Herman said he began to get a sense of the man from the mementos he found tucked away in walls and crawl spaces of the building on Green Valley Road.
"In a way, it was sad, because I think he wanted someone to know what he had done," said Herman, who has rehabbed numerous other historic properties, including Cockey's Tavern, in Westminster.
"It's kind of sad and kind of funny and sort of poetic. It's all those things," he said.
Herman's construction company was hired by White's estate several years ago to renovate the property, which also includes a large pond, a sprawling barn and various other outbuildings.
Despite White's deep attachment to Wilson's Inheritance, Herman said White was not much on maintenance and let most of the buildings on the farm run down to one extent or another.
But the three-story, L-shaped classic brick farmhouse and its slate roof were still structurally sound.
Even better, according to Herman, the house, during its long life, hadn't been "re-muddled" with the sort of tacky, do-it-yourself style of home improvements that often unwittingly damage or destroy a building's historic integrity.
"The biggest challenge was with the site of the house itself," said Herman, who is also involved in rehabbing the historic brick buildings at Sykesville's Warfield Complex, which were once part of Springfield State Hospital Center.
"The house (at Wilson's Inheritance) was built in a low-lying area, almost next to a stream, which was pretty common back in 1832 when it was built, since settlers wanted to be close to water and have a springhouse," he said.
The result, Herman explained, was an excessive amount of moisture in the soil around and under the foundation.
"Because it's a brick house, the water wicks up into the brick walls and the plaster, and it rots everything that it touches," he added.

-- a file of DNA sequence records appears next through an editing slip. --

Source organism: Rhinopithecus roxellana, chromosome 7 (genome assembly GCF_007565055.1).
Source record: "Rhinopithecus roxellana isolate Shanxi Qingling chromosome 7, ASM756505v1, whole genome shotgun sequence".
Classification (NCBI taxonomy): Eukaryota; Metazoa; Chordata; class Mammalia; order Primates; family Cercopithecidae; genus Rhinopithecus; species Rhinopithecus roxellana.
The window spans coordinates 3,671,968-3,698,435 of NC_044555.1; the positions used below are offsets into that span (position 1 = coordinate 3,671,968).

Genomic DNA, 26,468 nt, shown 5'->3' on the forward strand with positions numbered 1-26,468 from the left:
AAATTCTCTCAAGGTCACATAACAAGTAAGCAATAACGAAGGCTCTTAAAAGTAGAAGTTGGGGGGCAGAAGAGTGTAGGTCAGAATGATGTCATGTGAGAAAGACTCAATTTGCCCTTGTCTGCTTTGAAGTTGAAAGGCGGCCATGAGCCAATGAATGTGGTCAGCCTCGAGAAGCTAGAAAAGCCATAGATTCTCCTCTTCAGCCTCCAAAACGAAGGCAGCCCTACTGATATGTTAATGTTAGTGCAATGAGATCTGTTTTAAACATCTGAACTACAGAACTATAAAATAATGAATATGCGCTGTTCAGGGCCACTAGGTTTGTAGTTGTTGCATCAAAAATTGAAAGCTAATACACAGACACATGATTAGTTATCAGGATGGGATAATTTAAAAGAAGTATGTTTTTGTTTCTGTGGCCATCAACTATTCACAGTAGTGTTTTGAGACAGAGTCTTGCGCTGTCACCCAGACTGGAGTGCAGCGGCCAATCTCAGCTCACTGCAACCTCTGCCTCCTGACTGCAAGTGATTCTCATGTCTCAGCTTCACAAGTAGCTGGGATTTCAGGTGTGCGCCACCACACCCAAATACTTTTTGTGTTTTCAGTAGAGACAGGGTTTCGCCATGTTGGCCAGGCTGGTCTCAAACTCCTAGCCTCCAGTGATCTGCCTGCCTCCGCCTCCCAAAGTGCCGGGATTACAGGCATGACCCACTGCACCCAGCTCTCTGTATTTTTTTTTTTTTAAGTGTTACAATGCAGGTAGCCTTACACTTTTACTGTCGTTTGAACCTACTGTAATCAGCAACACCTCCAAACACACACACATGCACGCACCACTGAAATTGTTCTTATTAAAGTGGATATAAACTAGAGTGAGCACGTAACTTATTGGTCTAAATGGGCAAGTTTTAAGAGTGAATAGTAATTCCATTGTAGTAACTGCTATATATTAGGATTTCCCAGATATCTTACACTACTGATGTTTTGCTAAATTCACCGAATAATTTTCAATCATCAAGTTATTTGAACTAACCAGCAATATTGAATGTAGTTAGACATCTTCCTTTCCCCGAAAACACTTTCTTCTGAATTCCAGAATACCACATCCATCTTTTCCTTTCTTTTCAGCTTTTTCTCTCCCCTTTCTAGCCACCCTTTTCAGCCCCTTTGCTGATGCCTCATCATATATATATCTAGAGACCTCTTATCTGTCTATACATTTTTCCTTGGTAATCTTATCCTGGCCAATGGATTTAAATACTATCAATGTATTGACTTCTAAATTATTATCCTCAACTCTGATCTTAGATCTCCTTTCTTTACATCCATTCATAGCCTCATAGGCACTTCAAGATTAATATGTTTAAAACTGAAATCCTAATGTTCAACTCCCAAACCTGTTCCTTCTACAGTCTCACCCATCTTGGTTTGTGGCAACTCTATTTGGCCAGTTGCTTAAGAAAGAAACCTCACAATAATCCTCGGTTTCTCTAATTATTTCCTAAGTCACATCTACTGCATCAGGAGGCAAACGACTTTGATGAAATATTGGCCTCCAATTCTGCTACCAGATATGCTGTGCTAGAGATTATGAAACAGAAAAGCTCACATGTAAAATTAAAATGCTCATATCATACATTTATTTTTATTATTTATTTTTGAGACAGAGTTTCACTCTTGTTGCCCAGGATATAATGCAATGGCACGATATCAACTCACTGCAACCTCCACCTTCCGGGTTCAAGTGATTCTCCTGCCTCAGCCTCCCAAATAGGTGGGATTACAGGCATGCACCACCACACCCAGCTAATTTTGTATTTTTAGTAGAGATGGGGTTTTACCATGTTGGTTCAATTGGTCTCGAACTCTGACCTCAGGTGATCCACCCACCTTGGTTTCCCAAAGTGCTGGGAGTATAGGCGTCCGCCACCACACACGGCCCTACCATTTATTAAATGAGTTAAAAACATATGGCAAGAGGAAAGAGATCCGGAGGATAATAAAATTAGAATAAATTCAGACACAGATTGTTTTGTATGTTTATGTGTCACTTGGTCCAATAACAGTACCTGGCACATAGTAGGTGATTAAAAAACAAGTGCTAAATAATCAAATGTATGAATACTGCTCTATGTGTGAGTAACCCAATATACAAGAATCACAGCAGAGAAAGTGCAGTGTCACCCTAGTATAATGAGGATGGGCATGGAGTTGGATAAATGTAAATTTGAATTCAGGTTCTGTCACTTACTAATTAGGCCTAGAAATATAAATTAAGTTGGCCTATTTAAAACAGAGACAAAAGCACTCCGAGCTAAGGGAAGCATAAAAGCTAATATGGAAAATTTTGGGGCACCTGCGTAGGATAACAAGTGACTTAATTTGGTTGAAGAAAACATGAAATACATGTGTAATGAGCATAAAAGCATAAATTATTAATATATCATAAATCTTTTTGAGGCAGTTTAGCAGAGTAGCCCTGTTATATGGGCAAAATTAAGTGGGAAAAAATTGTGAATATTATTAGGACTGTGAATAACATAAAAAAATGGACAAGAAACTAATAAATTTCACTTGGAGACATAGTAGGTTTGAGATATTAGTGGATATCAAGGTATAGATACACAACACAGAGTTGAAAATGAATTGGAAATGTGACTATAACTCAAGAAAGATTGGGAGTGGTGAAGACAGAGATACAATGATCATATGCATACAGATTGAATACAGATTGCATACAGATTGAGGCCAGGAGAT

This was remediated with gutters and downspouts tied into a drainage system, which diverted water away from the house and into a nearby stream. It also involved installing drain tiles, sump pumps and a radiant heating system in the basement floor to drain and evaporate any residual moisture.
The award is not the first time the company has been recognized, according to its website. Herman Construction received a 2001 Howard County Historic Preservation Award in 2001, a Historic Preservation Award from Baltimore Heritage in 1996 for its work on a Baltimore property and a National Historic Trust Preservation Award in 1996 for its exterior rehabilitation of Bloomfield, in Sykesville.
"It was a great opportunity," Herman said of the Wilson's Inheritance project. "The circumstances allowed me to do what I like to do and what I do best, and it was very satisfying to be able to help Emil White achieve his dream.
"In fact, we even used to joke that he was one of the best bosses we ever had," Herman added with a smile, "because, other than leaving us those hidden messages, he didn't bother us at all."Copyright © 2015, The Baltimore Sun